The human side of the military
CSU degree helps prepare alumnus for successful career in the U.S. Air Force
Jan. 9, 2020
Story by Kelsey Burket
Roland Rainey. Jr. (B.S., ‘03) refuses to waste a day. In fact, he is committed to taking advantage of every second of every day. Rainey is not only an active duty Lieutenant Colonel in the United States Air Force with 24 years of service, but he is also a previous semi-professional football team founder/owner, a Division II football coach, a professional football scout, and the father of three adorable girls. How does he juggle it all? Well, his degree in human development and family studies from Colorado State University has certainly prepared him to navigate both military and civilian life.
Growing up in Louisiana
Originally from the bayou of southern Louisiana, Rainey grew up focused on music and was a talented trombone player in his high school band and a John Phillip Sousa Award recipient. His family assumed he would go to college and study music. However, Rainey had other ideas. When an Air Force recruiter came to his high school in 1992, Rainey was hooked on the promise of adventure. After graduating from high school in 1993, Rainey signed up for the Air Force at the age 17.
In September of 1993, Rainey started boot camp at Lackland Air Force Base in San Antonio, Texas. After completing boot camp as an enlisted Airman, he received assignments to Malmstrom AFB in Great Falls, Montana, Osan Air Base in South Korea, and finally Ellsworth AFB in South Dakota. Once he arrived in South Dakota, Rainey was focused on his professional development and attended Airman Leadership School at the age of 24. At Airman Leadership School, Rainey was the recipient of the prestigious John L. Levitow Award. The Levitow award is presented to the student that demonstrates the most outstanding leadership and scholastic qualities. Levitow was the lowest ranked enlisted military member to ever receive a medal of honor for his heroism.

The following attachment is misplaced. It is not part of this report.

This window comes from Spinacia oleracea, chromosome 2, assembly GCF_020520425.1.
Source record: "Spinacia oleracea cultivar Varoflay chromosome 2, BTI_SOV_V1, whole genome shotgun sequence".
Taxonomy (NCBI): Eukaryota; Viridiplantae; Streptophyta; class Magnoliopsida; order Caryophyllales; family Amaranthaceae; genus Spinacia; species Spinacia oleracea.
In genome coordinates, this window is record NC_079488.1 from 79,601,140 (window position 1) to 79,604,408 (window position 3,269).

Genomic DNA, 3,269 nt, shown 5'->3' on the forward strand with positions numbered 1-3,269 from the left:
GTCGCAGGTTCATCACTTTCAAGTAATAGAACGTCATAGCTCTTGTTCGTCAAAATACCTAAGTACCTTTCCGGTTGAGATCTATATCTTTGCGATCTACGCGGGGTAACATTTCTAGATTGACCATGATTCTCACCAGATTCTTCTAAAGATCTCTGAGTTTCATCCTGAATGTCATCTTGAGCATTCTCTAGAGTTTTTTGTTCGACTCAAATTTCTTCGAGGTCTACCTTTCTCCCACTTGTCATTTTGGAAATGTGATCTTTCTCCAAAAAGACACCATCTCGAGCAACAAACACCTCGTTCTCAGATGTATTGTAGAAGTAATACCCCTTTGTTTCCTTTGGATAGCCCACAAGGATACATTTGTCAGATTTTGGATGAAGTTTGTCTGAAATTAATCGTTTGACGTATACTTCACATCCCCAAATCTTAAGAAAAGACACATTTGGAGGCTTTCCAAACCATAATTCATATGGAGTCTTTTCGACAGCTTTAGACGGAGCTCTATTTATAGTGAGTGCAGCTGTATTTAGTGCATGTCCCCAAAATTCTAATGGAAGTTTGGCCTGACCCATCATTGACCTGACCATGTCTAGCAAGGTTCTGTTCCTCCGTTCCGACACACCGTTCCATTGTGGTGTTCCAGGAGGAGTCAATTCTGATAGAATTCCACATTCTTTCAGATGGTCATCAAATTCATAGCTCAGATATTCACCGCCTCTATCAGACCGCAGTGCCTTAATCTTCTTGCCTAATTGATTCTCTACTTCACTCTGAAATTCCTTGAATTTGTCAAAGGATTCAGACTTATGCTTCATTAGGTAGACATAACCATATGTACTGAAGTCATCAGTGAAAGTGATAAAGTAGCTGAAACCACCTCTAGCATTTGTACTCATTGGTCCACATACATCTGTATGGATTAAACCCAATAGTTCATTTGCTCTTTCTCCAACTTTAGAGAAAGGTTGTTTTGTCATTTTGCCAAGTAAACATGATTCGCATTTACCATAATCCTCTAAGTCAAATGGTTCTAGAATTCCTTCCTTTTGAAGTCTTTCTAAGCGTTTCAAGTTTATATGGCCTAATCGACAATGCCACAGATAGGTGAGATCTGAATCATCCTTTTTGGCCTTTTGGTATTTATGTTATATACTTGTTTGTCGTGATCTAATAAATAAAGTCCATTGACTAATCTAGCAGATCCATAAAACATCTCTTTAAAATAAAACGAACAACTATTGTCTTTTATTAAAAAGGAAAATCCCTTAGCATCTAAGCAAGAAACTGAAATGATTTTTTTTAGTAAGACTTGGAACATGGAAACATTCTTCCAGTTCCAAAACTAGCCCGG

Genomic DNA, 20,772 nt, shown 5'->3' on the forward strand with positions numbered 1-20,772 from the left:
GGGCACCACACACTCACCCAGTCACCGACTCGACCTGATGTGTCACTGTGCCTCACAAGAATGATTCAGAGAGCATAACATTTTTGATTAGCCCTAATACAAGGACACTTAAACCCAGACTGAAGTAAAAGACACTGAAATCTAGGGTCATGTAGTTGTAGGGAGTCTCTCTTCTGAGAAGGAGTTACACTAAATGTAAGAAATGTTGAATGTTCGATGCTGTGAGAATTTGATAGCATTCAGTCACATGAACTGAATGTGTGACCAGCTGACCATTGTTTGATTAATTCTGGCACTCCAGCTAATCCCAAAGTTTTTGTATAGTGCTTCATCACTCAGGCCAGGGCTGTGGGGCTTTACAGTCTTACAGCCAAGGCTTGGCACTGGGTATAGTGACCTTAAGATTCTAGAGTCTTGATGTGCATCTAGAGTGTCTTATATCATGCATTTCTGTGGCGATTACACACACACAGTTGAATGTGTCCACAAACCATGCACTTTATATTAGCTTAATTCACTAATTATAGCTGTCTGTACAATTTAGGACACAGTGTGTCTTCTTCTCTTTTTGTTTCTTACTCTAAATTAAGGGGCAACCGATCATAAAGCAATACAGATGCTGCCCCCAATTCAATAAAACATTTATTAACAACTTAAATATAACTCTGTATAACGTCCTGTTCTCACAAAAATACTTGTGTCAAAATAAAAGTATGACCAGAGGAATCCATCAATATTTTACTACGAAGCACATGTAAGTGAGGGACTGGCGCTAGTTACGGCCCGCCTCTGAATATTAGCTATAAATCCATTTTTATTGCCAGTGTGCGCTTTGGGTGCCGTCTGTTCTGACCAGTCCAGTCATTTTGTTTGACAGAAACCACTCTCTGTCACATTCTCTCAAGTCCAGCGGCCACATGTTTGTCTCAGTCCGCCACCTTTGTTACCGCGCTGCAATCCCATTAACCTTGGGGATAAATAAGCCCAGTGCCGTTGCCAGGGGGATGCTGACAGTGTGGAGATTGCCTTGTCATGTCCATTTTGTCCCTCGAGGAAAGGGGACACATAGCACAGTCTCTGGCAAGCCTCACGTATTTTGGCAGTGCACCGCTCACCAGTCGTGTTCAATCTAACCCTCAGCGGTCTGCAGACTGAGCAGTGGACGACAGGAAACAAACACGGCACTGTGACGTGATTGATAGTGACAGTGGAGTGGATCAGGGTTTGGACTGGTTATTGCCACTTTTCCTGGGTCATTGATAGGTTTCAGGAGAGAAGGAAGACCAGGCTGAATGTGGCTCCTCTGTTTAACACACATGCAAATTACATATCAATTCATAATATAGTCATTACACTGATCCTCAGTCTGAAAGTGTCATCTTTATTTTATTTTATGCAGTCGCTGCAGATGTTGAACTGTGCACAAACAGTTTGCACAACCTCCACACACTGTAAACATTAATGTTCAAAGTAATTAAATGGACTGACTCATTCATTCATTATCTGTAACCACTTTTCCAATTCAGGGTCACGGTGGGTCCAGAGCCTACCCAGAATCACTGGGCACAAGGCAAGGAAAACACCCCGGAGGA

Instant connection to Human Development and Family Studies
After Rainey received the Levitow Award, he was selected to be an executive assistant to the highest-ranking enlisted member on base, the base command chief master sergeant. While serving in this role, one of Rainey’s mentors, Colonel Kenneth McKinney, encouraged him to pursue a commission as an Air Force Officer. Thanks to his mentor’s advice, Rainey applied to the Airman Scholarship and Commissioning Program (ASCP). Airmen selected for the ASCP are temporarily released from active duty and they receive scholarships of up to $15,000 per year to pursue their higher education goals. As soon as Rainey was accepted into the ASCP program, he set his sights on CSU.
The first time Rainey visited CSU, he fell in love with the campus, but more importantly, he felt an instant connection with the Department of Human Development and Family Studies.
“I have always been intrigued about the journey of life itself, so I was eager to take classes that examined human development across the lifespan,” he said.
Next, he met with human development and family studies assistant professor, Karen Rattenborg. Rattenborg sold Rainey on the versatility of the degree and with that, Rainey declared his major.
Once Rainey was on campus, he quickly found his home and campus community. He was very active in CSU’s Air Force ROTC program and served as the cadet wing commander. This experience allowed him to lead 200+ cadets. He also played club football. Little did he know at the time, this experience would make football a lifetime hobby and passion project. If that wasn’t enough to keep him busy, Rainey also worked part-time with the CSU Police Department as a safety officer.